4  Cloud Computing Basics

We all need to start somewhere when we work with cloud computing.

This chapter is a review of how cloud computing works on the DNAnexus platform. If you haven’t used cloud computing before, no worries! This chapter will get you up to speed.

Also, if you are coming from using an on-premise high performance computing (HPC) cluster, you can skip ahead.

4.1 Learning Objectives

  1. Define key players in both local computing and cloud computing
  2. Articulate key differences between local computing and cloud computing
  3. Describe the sequence of events in launching jobs in the DNAnexus cloud
  4. Differentiate local storage from cloud-based project storage
  5. Describe instance types and how to use them.

4.2 Important Terminology

Let’s establish the terminology we need to talk about cloud computing.

  • DNAnexus Project - contains files, executables (apps/applets), and logs associated with analysis.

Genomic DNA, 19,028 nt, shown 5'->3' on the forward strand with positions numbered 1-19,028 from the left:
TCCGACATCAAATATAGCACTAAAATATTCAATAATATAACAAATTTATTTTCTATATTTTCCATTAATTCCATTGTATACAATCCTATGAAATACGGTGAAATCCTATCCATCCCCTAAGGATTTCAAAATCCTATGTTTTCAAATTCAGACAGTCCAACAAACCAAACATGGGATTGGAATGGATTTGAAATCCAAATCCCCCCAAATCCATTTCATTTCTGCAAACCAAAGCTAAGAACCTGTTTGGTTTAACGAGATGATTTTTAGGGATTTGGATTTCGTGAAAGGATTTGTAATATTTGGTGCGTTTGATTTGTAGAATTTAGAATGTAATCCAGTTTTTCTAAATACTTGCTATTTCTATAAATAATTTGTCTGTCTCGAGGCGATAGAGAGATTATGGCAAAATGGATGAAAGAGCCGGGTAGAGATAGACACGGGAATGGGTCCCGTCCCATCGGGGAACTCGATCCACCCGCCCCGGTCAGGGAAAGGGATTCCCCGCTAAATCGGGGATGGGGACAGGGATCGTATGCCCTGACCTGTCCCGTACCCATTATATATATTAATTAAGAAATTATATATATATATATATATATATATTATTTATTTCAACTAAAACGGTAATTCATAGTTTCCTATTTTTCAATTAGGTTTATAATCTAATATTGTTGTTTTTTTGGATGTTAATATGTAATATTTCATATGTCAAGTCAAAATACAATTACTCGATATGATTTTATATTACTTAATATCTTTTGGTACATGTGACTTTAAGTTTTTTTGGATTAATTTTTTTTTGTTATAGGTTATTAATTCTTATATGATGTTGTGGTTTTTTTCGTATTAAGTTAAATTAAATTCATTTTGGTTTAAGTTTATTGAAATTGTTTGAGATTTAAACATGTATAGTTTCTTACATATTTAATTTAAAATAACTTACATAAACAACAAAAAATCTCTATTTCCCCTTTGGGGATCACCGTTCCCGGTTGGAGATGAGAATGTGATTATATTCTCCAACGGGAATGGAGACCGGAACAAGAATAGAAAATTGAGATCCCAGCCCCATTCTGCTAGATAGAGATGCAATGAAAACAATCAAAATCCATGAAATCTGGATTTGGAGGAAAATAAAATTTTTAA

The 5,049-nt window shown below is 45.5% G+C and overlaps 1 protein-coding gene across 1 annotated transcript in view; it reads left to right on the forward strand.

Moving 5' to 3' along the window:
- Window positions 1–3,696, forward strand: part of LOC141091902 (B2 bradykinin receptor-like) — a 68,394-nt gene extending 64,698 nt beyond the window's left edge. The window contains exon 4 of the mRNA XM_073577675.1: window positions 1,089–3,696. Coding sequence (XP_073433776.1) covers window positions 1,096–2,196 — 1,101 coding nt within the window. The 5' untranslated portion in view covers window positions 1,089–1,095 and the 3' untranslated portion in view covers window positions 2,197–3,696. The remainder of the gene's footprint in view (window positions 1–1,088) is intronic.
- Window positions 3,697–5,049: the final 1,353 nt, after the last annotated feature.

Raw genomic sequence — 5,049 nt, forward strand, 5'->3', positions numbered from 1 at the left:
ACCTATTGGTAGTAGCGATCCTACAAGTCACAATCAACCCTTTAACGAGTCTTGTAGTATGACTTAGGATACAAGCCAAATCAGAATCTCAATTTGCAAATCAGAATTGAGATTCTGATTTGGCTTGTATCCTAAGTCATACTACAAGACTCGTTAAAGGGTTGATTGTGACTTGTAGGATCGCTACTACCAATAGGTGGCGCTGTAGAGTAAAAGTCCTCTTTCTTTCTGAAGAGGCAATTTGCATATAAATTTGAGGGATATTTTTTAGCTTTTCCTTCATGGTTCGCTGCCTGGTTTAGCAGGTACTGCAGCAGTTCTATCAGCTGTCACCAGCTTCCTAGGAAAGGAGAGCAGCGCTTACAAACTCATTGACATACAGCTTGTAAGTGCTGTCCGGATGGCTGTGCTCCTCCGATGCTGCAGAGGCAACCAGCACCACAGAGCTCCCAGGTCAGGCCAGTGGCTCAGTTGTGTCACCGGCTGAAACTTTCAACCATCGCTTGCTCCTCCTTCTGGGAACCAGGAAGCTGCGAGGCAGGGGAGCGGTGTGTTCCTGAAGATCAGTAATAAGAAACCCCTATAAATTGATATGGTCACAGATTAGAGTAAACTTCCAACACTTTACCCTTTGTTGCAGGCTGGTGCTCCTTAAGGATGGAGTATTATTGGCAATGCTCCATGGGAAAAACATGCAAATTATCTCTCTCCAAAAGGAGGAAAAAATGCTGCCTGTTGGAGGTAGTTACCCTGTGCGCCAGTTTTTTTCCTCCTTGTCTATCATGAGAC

• Software Environment - everything needed to run a piece of software on a brand new computer. For example, this would include installing R, but also all of its dependencies as well.
  • App/Applet - Executable on the DNAnexus platform.
  • Project Storage - Part of the platform that stores our files and other objects. We’ll see that these other objects include applets, databases, and other object types.

4.3 Understanding the key players

In order to understand what’s going on with Cloud Computing, we will have to change our mental model of computing.

Let’s contrast the key players in local computing with the key players in cloud computing.